Research: Weight Loss Maintenance is key to success. 


A maintenance plan to include relapse-prevention planning, self-monitoring, and social support is key to weight loss success. 

Surprise From Scale

Surprise From Scale

Weight regain after successful weight loss interventions is common.  Regain happens in nearly 100% of intentional weight loss.   It appears as if the type of diet does not really matter when it comes to regaining the weight.  We have come a long way in understanding weight gain and loss, but despite the efficacy of the plethora of weight loss programs out there, weight loss maintenance remains the mythical fountain of youth of weight loss research.  

Recent research looked at weight loss maintenance to look for trends.  The study looked to establish the efficacy of a weight loss maintenance programs when compared with usual care in obese adults[1].  The study was a two-group, parallel, randomized, blinded trial stratified by initial weight loss with either <10 kg and ≥10 kg weight loss.  It was conducted from 20 August 2012 to 18 December 2015.  The subjects were a group of 504 obese outpatients who lost 4 kg or more of body weight during a 16-week, group-based weight loss program performed within three primary care clinics at the Veterans Affairs Medical Center in Durham and Raleigh, North Carolina.  The maintenance intervention was delivered primarily by telephone and addressed satisfaction with outcomes, relapse-prevention planning, self-monitoring, and social support.  Usual care involved no contact except for study measurements.  The primary outcome the researchers followed was weight regain, but hey also looked at self-reported caloric intake, walking, and moderate physical activity.

Bathroom Scale Measuring Tape

Bathroom Scale Measuring Tape

The researchers found that out of the 504 patients in the initial program, 222 lost at least 4 kg of body weight and were randomly assigned to maintenance or usual care. Mean weight loss during initiation was 7.2 kg. Estimated mean weight regain was statistically significantly lower in the intervention group (0.75 kg regained) than the usual care group (2.36 kg regained) with no adverse outcomes attributed to the intervention.  No statistically significant differences in secondary outcomes were seen at 56 weeks.  

So what does this mean for me?  The take home from this study is a maintenance plan is a key to keeping the weight off.   Enlist your family and friends to help you avoid regain.  The key means to avoid weight regain per this study is relapse-prevention planning, self-monitoring, and social support.  I would establish a plan for maintenance, monitor your weight with weekly weighings, and ask your family to help you make good decisions to avoid weight regain.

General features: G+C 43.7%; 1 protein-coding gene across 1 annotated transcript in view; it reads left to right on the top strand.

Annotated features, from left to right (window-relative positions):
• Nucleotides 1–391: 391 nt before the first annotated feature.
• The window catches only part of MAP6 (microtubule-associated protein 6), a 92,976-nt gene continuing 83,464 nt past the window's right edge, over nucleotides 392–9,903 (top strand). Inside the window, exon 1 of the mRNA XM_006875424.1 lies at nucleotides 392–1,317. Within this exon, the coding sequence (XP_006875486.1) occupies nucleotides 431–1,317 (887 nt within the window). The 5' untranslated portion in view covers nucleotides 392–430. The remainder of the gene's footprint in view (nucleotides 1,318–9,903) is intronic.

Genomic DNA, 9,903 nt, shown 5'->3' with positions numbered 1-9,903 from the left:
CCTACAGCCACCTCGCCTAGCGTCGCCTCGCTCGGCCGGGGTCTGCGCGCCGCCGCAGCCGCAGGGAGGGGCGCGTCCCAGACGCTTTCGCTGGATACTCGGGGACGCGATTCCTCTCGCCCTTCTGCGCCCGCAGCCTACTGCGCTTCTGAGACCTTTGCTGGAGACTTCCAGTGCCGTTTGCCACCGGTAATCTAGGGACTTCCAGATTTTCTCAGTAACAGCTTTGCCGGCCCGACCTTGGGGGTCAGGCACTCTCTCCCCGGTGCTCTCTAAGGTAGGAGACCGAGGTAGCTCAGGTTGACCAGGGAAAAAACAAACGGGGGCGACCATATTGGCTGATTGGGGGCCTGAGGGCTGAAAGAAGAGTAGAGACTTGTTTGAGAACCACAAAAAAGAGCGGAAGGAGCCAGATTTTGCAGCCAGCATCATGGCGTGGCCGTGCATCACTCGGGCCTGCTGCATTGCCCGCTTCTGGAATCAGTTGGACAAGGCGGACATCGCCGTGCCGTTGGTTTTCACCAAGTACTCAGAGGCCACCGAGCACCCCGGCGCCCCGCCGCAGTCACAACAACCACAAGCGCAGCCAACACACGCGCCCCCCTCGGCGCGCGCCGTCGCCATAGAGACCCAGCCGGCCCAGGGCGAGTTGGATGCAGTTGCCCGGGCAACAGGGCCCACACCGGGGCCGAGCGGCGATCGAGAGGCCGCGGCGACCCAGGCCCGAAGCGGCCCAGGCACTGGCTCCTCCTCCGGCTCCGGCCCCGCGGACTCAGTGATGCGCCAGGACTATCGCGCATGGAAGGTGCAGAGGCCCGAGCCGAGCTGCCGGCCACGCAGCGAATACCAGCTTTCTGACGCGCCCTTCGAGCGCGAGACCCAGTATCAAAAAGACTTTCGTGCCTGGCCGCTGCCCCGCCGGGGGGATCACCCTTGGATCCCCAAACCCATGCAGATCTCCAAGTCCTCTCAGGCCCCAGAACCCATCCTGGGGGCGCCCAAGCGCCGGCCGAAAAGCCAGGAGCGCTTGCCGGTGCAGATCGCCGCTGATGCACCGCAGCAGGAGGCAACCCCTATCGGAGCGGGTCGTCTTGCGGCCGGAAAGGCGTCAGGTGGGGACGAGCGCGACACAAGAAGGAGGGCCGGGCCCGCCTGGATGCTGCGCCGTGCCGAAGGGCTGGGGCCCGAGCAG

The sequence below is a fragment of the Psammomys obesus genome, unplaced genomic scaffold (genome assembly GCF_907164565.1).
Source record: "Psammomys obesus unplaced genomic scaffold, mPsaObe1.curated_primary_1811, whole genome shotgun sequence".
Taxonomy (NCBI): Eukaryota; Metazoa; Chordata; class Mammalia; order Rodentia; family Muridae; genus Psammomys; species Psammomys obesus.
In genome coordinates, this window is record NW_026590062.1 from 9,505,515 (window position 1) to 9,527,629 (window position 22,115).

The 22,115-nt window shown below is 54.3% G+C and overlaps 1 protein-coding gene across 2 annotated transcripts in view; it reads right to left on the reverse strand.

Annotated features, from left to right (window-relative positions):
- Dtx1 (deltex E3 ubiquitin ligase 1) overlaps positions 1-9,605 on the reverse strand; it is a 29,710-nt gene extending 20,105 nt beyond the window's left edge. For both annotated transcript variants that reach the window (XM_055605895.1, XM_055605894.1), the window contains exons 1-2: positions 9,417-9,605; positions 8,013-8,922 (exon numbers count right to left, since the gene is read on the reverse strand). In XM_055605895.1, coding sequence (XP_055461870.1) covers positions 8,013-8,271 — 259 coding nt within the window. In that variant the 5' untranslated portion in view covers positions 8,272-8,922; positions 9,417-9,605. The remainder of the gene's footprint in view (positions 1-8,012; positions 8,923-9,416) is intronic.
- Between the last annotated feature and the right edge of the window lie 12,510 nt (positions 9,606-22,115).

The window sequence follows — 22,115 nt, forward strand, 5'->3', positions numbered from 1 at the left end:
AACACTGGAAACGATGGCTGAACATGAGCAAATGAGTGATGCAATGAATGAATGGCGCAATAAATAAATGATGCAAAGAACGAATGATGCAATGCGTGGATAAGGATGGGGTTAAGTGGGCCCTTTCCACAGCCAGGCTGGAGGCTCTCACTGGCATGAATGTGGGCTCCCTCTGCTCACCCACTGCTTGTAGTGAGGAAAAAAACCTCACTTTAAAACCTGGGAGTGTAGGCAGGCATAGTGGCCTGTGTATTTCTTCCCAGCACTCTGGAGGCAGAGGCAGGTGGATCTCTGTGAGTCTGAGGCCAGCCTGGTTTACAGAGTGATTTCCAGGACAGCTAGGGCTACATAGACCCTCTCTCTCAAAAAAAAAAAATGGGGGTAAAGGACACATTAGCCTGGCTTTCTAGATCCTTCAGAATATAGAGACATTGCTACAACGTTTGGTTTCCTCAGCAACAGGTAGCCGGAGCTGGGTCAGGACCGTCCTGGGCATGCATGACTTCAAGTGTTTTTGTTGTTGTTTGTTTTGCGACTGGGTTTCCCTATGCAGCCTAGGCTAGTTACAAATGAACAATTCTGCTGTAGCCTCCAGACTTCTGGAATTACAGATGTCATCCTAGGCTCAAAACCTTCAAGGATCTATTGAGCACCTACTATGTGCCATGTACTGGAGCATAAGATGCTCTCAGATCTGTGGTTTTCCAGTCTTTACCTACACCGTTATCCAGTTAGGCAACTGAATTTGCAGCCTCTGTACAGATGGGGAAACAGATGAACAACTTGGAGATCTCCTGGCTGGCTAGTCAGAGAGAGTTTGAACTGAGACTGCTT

The bottom line: Maintenance is the key and most difficult part of weight loss. The intervention focused on maintenance-specific strategies and delivered in a resource-conserving way modestly slowed the rate of weight regain in obese adults.  Subjects averaged 16 pounds during the 16-week trial, but a large portion regained the weight.  A group-based weight loss program to determine if a low-intensity intervention including relapse-prevention planning, self-monitoring, and social support helped participants keep off the weight off.  More research is needed to look at a more diverse population.  



C. I. Voils et al., “Maintenance of Weight Loss After Initiation of Nutrition Training,” A, vol. 166, no. 7, p. 463, Feb. 2017 [Online]. Available: 10.7326/M16-2160″ target=”_blank” rel=”noopener noreferrer”>
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About the Author

I am a family physician who has served in the US Army. In 2016, I found myself overweight, out of shape, and unhealthy, so I made a change to improve my health. This blog is the chronology of my path to better health and what I have learned along the way.

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